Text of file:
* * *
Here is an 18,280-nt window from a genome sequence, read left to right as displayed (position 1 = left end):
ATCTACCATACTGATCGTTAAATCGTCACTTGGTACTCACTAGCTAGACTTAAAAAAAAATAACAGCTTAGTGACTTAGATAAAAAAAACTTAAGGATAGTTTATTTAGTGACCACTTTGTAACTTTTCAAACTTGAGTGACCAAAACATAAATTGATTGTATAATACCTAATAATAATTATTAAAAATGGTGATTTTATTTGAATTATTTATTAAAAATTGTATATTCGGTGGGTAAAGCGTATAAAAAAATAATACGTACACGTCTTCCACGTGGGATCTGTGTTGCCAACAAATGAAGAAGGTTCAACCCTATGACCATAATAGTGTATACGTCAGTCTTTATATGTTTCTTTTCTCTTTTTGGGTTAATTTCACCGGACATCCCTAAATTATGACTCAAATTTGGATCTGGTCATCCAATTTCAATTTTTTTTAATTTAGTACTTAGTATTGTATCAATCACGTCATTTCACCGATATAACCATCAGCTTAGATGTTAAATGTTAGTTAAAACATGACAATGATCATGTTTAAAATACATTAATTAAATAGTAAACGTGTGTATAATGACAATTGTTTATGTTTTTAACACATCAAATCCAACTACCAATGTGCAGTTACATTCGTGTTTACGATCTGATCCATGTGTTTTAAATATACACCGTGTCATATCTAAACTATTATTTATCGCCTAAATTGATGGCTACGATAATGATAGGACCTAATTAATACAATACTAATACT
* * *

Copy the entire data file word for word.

Here is an 18,280-nt window from a genome sequence, read left to right as displayed (position 1 = left end):
ATCTACCATACTGATCGTTAAATCGTCACTTGGTACTCACTAGCTAGACTTAAAAAAAAATAACAGCTTAGTGACTTAGATAAAAAAAACTTAAGGATAGTTTATTTAGTGACCACTTTGTAACTTTTCAAACTTGAGTGACCAAAACATAAATTGATTGTATAATACCTAATAATAATTATTAAAAATGGTGATTTTATTTGAATTATTTATTAAAAATTGTATATTCGGTGGGTAAAGCGTATAAAAAAATAATACGTACACGTCTTCCACGTGGGATCTGTGTTGCCAACAAATGAAGAAGGTTCAACCCTATGACCATAATAGTGTATACGTCAGTCTTTATATGTTTCTTTTCTCTTTTTGGGTTAATTTCACCGGACATCCCTAAATTATGACTCAAATTTGGATCTGGTCATCCAATTTCAATTTTTTTTAATTTAGTACTTAGTATTGTATCAATCACGTCATTTCACCGATATAACCATCAGCTTAGATGTTAAATGTTAGTTAAAACATGACAATGATCATGTTTAAAATACATTAATTAAATAGTAAACGTGTGTATAATGACAATTGTTTATGTTTTTAACACATCAAATCCAACTACCAATGTGCAGTTACATTCGTGTTTACGATCTGATCCATGTGTTTTAAATATACACCGTGTCATATCTAAACTATTATTTATCGCCTAAATTGATGGCTACGATAATGATAGGACCTAATTAATACAATACTAATACT